Jesse Jarnow is the author of Big Day Coming: Yo La Tengo and the Rise of Indie Rock. His writing on music, technology, and culture has appeared in the Times (London), the Village Voice, Rolling Stone, Pitchfork, Wired.com, Relix (contributing editor), Dupree's Diamond News, and elsewhere. He lives in Brooklyn, New York, and hosts The ...

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Hardcover|Aug 31 2003

$31.71 online$31.95list price
Format:HardcoverDimensions:512 pages, 9 × 6 × 0.98 inPublished:March 29, 2016Publisher:Da Capo BooksLanguage:English

The following ISBNs are associated with this title:

ISBN - 10:0306822555

ISBN - 13:9780306822551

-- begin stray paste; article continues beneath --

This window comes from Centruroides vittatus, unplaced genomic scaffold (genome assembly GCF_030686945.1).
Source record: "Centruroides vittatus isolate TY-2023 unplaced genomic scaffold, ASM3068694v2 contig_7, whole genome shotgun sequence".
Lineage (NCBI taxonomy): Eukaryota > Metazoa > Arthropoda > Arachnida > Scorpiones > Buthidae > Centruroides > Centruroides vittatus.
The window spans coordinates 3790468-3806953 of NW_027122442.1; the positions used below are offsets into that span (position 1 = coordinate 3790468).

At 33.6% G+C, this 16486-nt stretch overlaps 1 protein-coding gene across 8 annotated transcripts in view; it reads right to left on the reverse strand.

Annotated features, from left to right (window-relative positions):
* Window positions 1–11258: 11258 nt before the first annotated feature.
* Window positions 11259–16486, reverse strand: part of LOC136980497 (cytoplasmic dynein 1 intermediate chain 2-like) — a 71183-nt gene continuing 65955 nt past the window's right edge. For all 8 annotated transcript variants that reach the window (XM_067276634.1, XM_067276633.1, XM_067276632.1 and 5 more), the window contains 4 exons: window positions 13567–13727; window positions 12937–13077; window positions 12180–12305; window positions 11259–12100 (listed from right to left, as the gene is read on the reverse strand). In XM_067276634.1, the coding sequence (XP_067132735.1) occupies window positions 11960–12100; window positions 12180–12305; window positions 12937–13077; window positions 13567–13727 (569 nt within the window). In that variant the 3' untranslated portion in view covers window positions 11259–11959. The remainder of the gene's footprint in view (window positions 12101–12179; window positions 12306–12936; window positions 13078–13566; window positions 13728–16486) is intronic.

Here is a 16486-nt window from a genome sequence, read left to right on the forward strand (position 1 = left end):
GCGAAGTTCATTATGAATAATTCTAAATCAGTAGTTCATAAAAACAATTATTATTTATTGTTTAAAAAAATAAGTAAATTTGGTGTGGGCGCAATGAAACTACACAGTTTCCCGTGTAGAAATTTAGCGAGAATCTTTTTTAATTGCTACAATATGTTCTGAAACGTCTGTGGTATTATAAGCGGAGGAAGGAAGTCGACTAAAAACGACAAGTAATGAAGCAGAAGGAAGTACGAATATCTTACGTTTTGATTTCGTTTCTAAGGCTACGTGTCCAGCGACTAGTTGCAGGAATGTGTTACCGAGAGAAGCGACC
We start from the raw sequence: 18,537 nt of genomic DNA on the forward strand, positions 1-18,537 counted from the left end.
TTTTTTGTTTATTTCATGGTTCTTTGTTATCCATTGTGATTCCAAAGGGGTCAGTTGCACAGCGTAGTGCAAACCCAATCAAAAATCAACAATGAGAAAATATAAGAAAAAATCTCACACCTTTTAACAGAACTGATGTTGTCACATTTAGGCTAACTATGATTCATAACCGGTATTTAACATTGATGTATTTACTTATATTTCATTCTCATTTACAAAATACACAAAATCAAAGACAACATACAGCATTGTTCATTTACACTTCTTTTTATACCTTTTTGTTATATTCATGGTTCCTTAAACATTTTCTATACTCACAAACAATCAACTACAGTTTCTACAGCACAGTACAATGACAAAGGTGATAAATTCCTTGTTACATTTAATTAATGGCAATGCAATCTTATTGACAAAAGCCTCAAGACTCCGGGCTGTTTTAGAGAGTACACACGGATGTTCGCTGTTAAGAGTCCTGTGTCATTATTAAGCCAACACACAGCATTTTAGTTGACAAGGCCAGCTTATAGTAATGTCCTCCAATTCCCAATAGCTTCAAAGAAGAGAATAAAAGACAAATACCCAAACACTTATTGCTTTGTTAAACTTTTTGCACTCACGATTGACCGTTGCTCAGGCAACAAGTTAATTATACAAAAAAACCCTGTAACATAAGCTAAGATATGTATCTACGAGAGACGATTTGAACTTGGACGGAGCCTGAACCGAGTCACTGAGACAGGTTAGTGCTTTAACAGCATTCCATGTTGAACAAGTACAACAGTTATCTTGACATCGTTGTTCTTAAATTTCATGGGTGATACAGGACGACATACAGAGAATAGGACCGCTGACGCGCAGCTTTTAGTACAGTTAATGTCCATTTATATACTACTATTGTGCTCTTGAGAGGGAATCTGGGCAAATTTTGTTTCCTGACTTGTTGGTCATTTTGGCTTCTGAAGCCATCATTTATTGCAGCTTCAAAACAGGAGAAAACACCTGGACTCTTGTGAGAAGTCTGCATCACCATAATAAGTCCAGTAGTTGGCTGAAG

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Praise for Heads: A Biography of Psychedelic AmericaWill Hermes, author of Love Goes to Buildings on Fire: Five Years in New York That Changed Music Forever“A lucid, illuminating, profound, and often hilarious history of how psychedelics have shaped this great nation—not just music (though the Dead loom large), but across the entire cultural-spiritual landscape. As all goes to hell in a bucket, there are lessons here about what gives our lives meaning, and the roads forward.”Lee Ranaldo, Sonic Youth/Lee Ranaldo & The Dust“Herein Jesse Jarnow charts previously unwrit histories of acid culture, outlining some of the various trade routes to our contemporary illumination. With Grateful Dead as vehicle for Trips Festival dissemination via ecstatic concert music and tour-nomadism, psychedelics opened the doors and minds that led to our time. This book offers a document of how Heads-culture spread across Humbead’s Revised Map of the World. It is not advisable to drive or operate heavy machinery while reading this book.”Geologist, Animal Collective“This book reads like an actual acid trip. The web of stories and characters grows almost too fast to fully understand and appreciate, yet whenever the breadth of the threads starts to feel overwhelming, Heads centers you with the Grateful Dead as the connective tissue and you willingly go along for the ride.”Michaelangelo Matos, author of The Underground Is Massive: How Electronic Dance Music Conquered America“‘Computers are good news, maybe the best since psychedelics,’ Stewart Brand wrote. Following the dealers and the Dead freaks united all the way to the frightening and thrilling future of the present, Jesse Jarnow puts on his Uncle Sam top hat and Fabulous Furry Freak Brother mustache and connects microdot after microdot, from the medical academy to Bronx graffiti taggers to Silicon Valley techies to all-night dancers. He writes like he’s seen the universe a few times himself. He certainly builds one.”Blair Jackson, co-author of This Is All a Dream We Dreamed: An Oral History of the Grateful Dead and Garcia: An American Life“What a trip! Heads is a fascinating, thought-provoking, and vastly entertaining psychedelic ramble that artfully traces the Day-glo lines zig-zagging through the acid culture that spawned the Grateful Dead, New York’s gritty graffiti/street art scene, the rise of Phish and other jam bands, the rave explosion, and even the evolution of Burning Man. Jarnow’s kaleidoscopic tale is populated by an amazing array of artists, musicians, pirates, schemers, drifters, dreamers, free-thinkers, libertines, rogues, and visionaries. It’s a great story, wonderfully told.”Kirkus Reviews, 3/1/16“A history of the interplay between hallucinogens and rock music in the innocent minds of young AmericaJarnow has a bloodhound's sense of the marrow of an argument and the meat of historic fact: no one else has so clearly pointed out the path that led from Garcia's old lady to the ‘delicious seedless pot’ that turned smoking a joint into a gasket-blowing trip[Jarnow’s] book is a lot of fun to readLatter-day heads—as well as ’relentless dabblers’ and the historically minded—will enjoy this well-researched, mind-altering excursion.”Amanda Petrusich, author of Do Not Sell at Any Price, on All Music Books 2/12/16“Brilliant.”Literary Hub, 2/25/16“Jesse Jarnow’s Heads explores the psychedelic culture that surfaced in the 1960s and was carried on by the Grateful DeadJarnow goes to great lengths to show just how important the band has been to culture beyond just a bunch of stoned hippies dancing in a circle. It’s a fascinating book.”Flavorwire (10 Must-Read Books for March 2016), 3/1/16“A nonfiction study worthy of the paranoiac masters of the American novelIt’s likewise an act of militant nostalgia that aims to rescue a subculture from the gloom of mainstream silliness.”Library Journal, 3/10/16"Thoughtful and compelling...The story of psychedelics and the Dead may never have been so interestingly told. A must for fans of the Dead and for anyone interested in the history of drugs or the counterculture."PopMatters, 3/7/16“An in-depth exploration of both the main players and fringe elements of the scene, giving equal share to the drugs and the music, art and culture they spawnedJarnow’s book helps bring into sharper focus the sprawling influence of Deadhead’s who, knowingly or not, helped usher in the modern age.”Mojo, May 2016“From the chemists who made it to the musicians who ate it, this history of American heads is a tripCentral to the story is the synergy between music and drugs. (Casualties are acknowledged.)Both educational and big funYes, dear reader, consuming Heads will get you high.”Uncut, May 2016“Heads is flat-out brilliantA giddy, amazing story, terrifically well told.”Alt Daily, 3/15/16“[A] well-researched and crisp volumeHeads is the endlessly fascinating story of how the distribution of one chemical changed American historyHeads fits comfortably on the same shelf as Mark Kurlansky’s Salt: A World History or Diane Ackerman’s A Natural History of the Senses. It is a book for anyone who has ever taken LSD or read a Philip K. Dick novel or felt a strange glow while listening to John Coltrane or gazed amazed at the glowing lights of a strange city.”Portland Book Review, 3/30/16“Written in an obviously well researched, but ultimately stream of consciousness styleThe end result is an accumulation of knowledge that fits together like a jigsaw without ever becoming overtly historicalHighly recommend for any reader who is interested in the history of America in the past fifty years. Although the subject seems narrow, readers will find that the movement, or at least the people, touched many places and many aspects of society that influence the lives of almost every American today, whether they know it or not.”Village Voice, 3/27/16“Jarnow painstakingly traces the ongoing emergence of psychedelic culture in his ceaselessly fascinating Heads.”Examiner.com, 4/1/16“A mind-bending look into '60s psychedelics.”Grateful Dead Bulletin, March 2016“Takes a closer look at the entwined histories of Dead Heads and psychedelic countercultures.”San Francisco Chronicle, 4/3/16"Heads traces the long arc of America’s conflicted love affair with chemically engineered epiphanies long past the point where most hip historians throw in the tie-dyed towel...[An] infectiously enthusiastic account."National Post, 4/2/16“Connect[s] the dots between the hippie community in 1960s San Francisco and the oligarchy in 21st-century Silicon Valley.”Aquarium Drunkard, 3/30/16“While there’s been no shortage of writing devoted to the Grateful Dead and its various subcultures, I don’t think there’s been one book that goes as deep as Jesse Jarnow’s new, completely marvelous Heads. I’d say it’s the best Dead tome ever written, but the Dead are only part of the overall picture[A] compelling, decade-spanning tapestryAn essential piece of underground cultural history, but more than anything it reads like an epic adventure storyMake no mistake: Heads is the definition of a must-read.”Lost Live Dead, 3/31/16“The first book that takes a close look at the underground economy surrounding the Grateful Dead, including bootleg albumsA remarkable new book.”NPR.org’s The Record, 4/5/16“[A] deep exploration of American psychedelic culture.”Rolling Stone, 4/21/16“Fascinating.”The Week, 4/29/16“[An] engaging history of hallucinogens in America[Jarnow] has built a proud history for psychedelia.”High Times, May 2016“Occasionally a scribe appears who nails in prose the experience of getting high. Tom Wolfe and Hunter Thompson were two; Jesse Jarnow is another. The half-century history of freak-flag-flying pops off the page through Jarnow’s fluid wordplay mastery.”The New Yorker, 5/17/16“Meticulously researchedJarnow himself was too young to experience the sixties firsthand, but this distance lends his investigation a kind of innocent verve. He is vigilant in his attempt to understand the idealism of the past on its own terms, and to regard the ‘head’—the archetypal, open-minded sixties explorer—as someone whose skepticism toward power structures and authority might still resonate with us today.”Bull Tongue Review, issue #5“A surprisingly engaging book about acid and what its flow hath wrought.”The Wire, May 2016“Gives what is surely the most detailed history to date of the formation of early LSD cultureIt also continues the story to the present day.”Gonzo Weekly, Issue #182“An esoteric, but heady, page-turnerA book that takes readers on terrific, eccentric, unraveling journeys through changing times.”Waterbury Sunday Republican, 5/22/16“Jarnow paints this era as a sort of magical timeHe doesn’t stop there, expertly bringing it through the next two decades into the drug war and the present day, where psychedelia is experiencing a sort of second life, for better or worse.”Diffuser.fm, 6/4/16“A meticulous history of the LSD-influenced American underground.”Psychedelic Baby Magazine, 7/3/16“Heads considers a time when the magic of music defined who we wereHeads is the ultimate biography, the biography of a generation, the biography of a time when the world seemed to hold a collective breath, wondering what change would come next, and how far boundaries could be stretched until they brokeAn important and fun read.”Pop Culture Shelf, 8/25/16“At times, [Jarnow’s] book reads like a noveland it is very hard to put it downThe fascinating story of the American drug counterculture and their many artistic explorations.”